Wednesday, May 11, 2011

Restart of a blog.

I am finally restarting my blog after a year of absence. As those who read this no doubt already know, I am a transexual female, and I have been on hormones for a year and a half. That is to say, generally, a year and a half. I have only been on progesterone for two months. I plan on continuing this blog, now, as an outlet for my feelings and what is happening to me. I hope that what I type here might help fellow transpeople out there in any way. Especially if you are trans or questioning your gender I'd be more than happy to talk with you.

Transitioning is quite possibly the hardest thing anyone can go through. When you join the military they break you down, make you nothing, and then they rebuild you as a person so that you can fill your roll in their society. As transgirls, we have no such thing, and transitioning is layered with prejudiced acid and fear. Something that one might want to consider is that what you want, that thing inside of you that you have not let out for countless years, is something that society builds in people from day one. As you transition you are fighting society to re-establish your roll. Since females (in my case) are raised a certain way and boys are raised in another way we are suddenly thrown in to (in my case) twenty years of conditioning that needs to be pasted over your old life in a matter of years. To expect this of anyone, in any way, is completely wrong and unfair. However... it is society that has built this image of who you want to be in your mind and helped you define what it is to be female in the first place.

It is because of these constructs that we have to be stronger willed and emotionally than anyone else ever has to endure. The only people who may ever (and they don't realize this) be able to connect with you on that level is a military person. The only difference is they have direction and often we do not. We break ourselves down, almost revert to a childlike status of relearning everything, and the vast majority of us have absolutely no direction. I know that I have very little direction.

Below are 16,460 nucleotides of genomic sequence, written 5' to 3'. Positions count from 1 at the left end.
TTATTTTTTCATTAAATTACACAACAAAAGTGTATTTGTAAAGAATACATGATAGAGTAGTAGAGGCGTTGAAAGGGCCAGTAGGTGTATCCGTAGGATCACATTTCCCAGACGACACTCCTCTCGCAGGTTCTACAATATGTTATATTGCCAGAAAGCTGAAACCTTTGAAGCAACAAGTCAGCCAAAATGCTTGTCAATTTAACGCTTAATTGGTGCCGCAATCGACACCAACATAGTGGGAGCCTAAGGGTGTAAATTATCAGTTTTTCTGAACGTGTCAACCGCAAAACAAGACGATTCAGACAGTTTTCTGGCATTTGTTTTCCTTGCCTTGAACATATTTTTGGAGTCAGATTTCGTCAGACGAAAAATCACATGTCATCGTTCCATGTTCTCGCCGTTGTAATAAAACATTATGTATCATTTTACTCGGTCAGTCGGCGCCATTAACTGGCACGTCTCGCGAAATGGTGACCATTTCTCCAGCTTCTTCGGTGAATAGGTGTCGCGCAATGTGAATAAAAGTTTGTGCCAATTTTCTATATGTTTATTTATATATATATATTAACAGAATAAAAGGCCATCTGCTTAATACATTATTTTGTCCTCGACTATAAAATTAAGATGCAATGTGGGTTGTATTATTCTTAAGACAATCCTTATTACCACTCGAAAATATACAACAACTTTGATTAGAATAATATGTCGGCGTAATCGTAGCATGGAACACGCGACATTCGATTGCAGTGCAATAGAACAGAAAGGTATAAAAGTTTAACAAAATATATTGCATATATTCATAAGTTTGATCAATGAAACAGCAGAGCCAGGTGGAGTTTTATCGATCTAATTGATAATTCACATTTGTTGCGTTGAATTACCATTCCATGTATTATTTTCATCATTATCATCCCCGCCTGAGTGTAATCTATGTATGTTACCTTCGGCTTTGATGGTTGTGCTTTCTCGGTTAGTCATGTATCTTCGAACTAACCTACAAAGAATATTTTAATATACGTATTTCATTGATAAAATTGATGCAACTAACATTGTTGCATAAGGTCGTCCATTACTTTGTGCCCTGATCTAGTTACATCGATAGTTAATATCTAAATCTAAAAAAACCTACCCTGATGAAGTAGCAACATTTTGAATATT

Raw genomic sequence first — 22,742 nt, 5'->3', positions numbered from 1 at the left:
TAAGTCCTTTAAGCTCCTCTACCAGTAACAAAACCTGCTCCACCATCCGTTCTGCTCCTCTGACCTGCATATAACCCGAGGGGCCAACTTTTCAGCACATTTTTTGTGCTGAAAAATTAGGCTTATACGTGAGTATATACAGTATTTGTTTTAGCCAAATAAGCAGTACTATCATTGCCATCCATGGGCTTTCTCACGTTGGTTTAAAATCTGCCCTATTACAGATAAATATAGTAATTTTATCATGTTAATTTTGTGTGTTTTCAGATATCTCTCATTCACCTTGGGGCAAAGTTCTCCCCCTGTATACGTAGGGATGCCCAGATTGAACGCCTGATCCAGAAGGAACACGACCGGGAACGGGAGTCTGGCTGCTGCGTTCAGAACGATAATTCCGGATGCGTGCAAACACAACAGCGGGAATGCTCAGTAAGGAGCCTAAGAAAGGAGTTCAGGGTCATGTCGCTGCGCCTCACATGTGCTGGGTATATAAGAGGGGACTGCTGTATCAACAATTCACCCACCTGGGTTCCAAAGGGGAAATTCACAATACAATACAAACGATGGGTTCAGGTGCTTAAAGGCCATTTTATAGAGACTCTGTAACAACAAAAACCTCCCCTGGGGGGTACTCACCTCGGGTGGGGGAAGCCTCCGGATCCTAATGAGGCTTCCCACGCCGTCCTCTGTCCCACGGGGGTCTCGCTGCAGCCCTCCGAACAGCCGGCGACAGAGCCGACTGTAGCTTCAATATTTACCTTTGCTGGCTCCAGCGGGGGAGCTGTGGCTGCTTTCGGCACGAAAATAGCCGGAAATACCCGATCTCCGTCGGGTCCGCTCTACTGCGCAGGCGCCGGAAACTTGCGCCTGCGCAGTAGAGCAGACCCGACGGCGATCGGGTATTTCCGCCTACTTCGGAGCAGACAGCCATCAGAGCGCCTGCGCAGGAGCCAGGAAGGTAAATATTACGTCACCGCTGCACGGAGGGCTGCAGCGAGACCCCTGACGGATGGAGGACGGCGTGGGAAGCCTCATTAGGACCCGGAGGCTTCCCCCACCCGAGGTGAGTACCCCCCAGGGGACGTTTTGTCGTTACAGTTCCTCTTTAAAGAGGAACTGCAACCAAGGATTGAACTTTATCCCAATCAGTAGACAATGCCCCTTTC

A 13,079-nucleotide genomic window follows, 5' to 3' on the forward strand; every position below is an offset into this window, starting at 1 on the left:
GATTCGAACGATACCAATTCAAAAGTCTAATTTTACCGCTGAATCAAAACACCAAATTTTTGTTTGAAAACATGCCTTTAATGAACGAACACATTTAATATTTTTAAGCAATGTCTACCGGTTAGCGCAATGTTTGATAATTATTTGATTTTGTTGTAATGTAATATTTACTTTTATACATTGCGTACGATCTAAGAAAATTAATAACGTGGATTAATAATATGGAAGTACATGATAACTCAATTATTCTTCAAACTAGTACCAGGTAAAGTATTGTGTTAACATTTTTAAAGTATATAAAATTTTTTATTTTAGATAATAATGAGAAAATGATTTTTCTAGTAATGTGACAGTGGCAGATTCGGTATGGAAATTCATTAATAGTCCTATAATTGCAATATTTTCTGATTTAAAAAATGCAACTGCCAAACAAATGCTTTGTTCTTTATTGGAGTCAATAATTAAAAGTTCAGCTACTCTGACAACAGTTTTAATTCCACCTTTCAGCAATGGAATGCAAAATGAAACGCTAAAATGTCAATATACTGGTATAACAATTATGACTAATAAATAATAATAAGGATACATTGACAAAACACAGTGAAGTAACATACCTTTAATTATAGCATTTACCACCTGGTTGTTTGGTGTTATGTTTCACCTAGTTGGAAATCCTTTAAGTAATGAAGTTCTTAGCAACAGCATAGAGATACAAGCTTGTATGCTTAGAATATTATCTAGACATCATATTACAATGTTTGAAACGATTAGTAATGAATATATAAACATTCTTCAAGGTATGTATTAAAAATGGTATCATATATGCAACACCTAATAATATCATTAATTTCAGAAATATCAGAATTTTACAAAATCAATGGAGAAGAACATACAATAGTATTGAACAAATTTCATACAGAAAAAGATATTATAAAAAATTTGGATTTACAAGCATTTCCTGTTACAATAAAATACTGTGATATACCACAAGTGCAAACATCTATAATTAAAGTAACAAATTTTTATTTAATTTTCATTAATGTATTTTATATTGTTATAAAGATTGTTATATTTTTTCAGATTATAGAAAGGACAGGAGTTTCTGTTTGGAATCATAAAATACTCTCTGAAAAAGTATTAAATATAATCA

I plan, near the end of my transition, to stay part of the trans community. I hope to write a guide to transitioning for girls that are going through this so they don't feel alone. I don't have any direction and I know what it's like. So going over things like what to consider when coming out, dressing out, when to try makeup, where to go for things, places that are friendly for people like us for employment... all of those things would be so helpful and I want to help give that to those girls. We are not alone out there but we are scarce. It's not our fault, choice, or trauma that made us this way. We were born with it. We are not part of the LGBT community in any way unless we are literally Bi or Lesbian.

One of the things I hope to do for the future is make medical insurance cover our disorder. That's right. It's a disorder. Just like depression or anything else. You do not have a normal brain for your sex, you have a brain for the opposite sex, and the sooner that insurances cover our medical expenses from hormones to surgeries and hair removal... why should we defend ourselves as labeling it as anything other than such?

If you have a way of following these blog posts, please do so, and recommend that friends do the same. For the most part people find this sort of thing fascinating so it shouldn't be that much of a stretch. If you know of places that are trans friendly please feel free to email or add it in comments to any of my posts.

Thanks for reading,


1 comment:

  1. Most of what I see on the internet is not helpful for one trying to understand transgender. I seek to understand.